The building on Brīvības Street 61, called Tetera House, or State Security Committee (KGB) building, or “corner house,” has been waiting to be inhabited for several years. It is now more associated with the Occupation Museum's display on the ground floor, but it covers only eight percent of the 8,500 square-meter building. The rest of the area requires additional funding from the state every year. Currently, an automatic fire detection and alarm system needs to be installed in the uninhabited part of the house managed by “State real estate” (Valsts nekustamie īpašumi, VNĪ).
“At the moment, those facilities we operate as a museum are safe, but there needs to be a fire protection system, not just in the area leased by the museum, but throughout the building. I do not decide, it is a requirement, we cannot argue with it,” said Solvita Vība, director of the Museum of the Occupation of Latvia.
Setting up a fire safety system could cost 847 thousand euros. If this is not done, it will not be possible to inhabit the building. As a result, the museum's exhibition will also have to stop operations on May 7 next year.
“It's not the first year of us asking. May 7 next year is a date that has been put down, I think, as final. If no funding is found, the exhibit is closed,“ says Solvita Vība.
With the exception of premises rented in the building by the museum, the rest of it has been uninhabited since 2008. Attempts to house state and municipal authorities here proved unsuccessful. 30-year tenancy auctions ended without result. Furthermore, at the instigation of the Ministry of Culture as the monitoring authority, the auctions were suspended three years ago.
“I think it's more or less a political decision,” said architect Uldis Lukševics.
“I assume that no serious investor really understands the limits of responsibility - at what point will the investor have to be responsible for keeping the memorial to the State Security Committee [building] and at what point will they be able to do their things.”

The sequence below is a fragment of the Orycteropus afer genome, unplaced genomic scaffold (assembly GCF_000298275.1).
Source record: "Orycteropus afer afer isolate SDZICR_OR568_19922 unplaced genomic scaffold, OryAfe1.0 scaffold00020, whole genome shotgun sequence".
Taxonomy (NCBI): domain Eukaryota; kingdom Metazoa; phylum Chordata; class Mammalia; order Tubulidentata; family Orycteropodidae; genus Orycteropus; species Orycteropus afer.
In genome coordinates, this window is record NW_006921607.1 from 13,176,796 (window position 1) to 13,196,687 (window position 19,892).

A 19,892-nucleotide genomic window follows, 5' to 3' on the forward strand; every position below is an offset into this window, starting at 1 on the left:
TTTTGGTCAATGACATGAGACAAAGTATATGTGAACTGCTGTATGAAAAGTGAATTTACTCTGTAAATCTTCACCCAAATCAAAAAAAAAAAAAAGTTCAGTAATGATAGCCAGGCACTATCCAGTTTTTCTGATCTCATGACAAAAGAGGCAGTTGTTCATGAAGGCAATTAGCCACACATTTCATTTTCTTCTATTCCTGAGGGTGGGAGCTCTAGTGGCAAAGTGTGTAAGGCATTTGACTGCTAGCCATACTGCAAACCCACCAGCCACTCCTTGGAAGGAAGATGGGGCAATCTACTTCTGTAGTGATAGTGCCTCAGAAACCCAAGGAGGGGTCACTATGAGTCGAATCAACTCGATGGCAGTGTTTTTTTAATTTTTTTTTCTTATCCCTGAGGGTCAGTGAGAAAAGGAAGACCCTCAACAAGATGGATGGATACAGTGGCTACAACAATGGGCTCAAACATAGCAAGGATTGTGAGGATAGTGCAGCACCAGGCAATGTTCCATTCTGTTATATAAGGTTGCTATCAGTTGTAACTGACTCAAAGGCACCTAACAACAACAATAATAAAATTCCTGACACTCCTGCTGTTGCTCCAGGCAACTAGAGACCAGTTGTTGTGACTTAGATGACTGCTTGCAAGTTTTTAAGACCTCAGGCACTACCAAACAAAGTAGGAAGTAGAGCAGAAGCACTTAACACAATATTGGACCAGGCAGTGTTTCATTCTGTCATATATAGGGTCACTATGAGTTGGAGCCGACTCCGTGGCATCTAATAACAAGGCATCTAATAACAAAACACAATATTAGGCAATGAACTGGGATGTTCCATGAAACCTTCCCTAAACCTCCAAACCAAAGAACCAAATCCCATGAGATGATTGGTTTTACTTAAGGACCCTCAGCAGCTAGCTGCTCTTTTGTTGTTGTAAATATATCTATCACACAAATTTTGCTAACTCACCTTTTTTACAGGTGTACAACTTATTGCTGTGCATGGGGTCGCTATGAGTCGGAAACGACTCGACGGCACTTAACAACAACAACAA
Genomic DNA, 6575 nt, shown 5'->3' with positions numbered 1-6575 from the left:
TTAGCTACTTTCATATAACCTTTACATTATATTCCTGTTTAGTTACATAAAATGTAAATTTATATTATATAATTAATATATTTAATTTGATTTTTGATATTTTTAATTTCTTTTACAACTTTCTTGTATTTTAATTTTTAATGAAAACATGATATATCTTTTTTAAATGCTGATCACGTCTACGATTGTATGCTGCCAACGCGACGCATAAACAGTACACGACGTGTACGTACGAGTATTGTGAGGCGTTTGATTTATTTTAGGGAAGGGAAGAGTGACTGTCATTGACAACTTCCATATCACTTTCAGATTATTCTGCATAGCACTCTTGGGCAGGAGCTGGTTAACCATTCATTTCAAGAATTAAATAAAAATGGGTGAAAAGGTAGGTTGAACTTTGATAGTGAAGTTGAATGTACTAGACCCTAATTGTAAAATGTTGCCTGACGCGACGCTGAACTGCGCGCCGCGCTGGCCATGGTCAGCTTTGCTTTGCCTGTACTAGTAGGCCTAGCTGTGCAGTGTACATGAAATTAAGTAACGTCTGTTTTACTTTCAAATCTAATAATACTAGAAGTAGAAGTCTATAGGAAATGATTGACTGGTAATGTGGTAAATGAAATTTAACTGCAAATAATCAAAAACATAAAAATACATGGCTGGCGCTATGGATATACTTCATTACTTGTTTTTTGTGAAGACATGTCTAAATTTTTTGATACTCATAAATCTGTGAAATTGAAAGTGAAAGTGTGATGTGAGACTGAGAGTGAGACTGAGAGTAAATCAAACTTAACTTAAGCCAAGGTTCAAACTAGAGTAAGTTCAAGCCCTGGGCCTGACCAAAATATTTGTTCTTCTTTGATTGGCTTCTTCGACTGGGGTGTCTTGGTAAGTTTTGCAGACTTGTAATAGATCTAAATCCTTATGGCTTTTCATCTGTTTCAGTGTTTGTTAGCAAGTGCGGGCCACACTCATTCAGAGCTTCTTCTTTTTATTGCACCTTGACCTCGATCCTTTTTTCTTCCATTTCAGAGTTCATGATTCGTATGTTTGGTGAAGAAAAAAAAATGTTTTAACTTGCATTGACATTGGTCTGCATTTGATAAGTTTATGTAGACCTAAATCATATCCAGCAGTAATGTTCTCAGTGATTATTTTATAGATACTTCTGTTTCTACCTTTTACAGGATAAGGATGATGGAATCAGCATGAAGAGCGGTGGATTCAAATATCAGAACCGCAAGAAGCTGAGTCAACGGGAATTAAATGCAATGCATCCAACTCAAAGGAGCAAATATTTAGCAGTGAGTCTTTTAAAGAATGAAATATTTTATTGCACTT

The building remains under state supervision, requiring tens of thousands of euros annually to maintain it.
State JSC “State real estate” (VNĪ) said: "How the future situation in the Tetera House (corner house) will develop depends on the Ministry of Culture's vision for further use of the building, the decisions being directed and the solution chosen to find the necessary financial means. VNĪ, as a State-owned enterprise, is bound by government decisions, so the next steps of VNĪ will depend on decisions taken by the government and other responsible institutions regarding the Tetera House."
The responsible institutions promise to seek the necessary funding. Culture Minister Agnese Logina (Progressives) said: "We are in the process of negotiating with government colleagues. There are two steps to take. One is the urgent works, the other is the story of what happens to the building as a whole. [...] We will keep this museum, it's not about that."
All funding may not be granted immediately, but it will have to e found anyway for the safety matters, says the Director of the Museum of Occupation:
“We can't put it off, [we can't] just shut the house down and say we've settled the issue - we've saved 850 thousand. We're the owners of this house, if there is no solution by May 7, then will it be another locked, rundown house in the center of Rīga? Such a significant one? I don't agree with that.”
This is not the first time the corner house has faced this fate – in 2014, when there was no permanent exhibition yet, it was also about to be closed for the same reasons – being largely uninhabited and thus unmanageable.
At this point, it is estimated that the total amount needed to tidy up the whole building could be around EUR 14 million. That amount may change and will also be affected by decisions made before May 7 next year.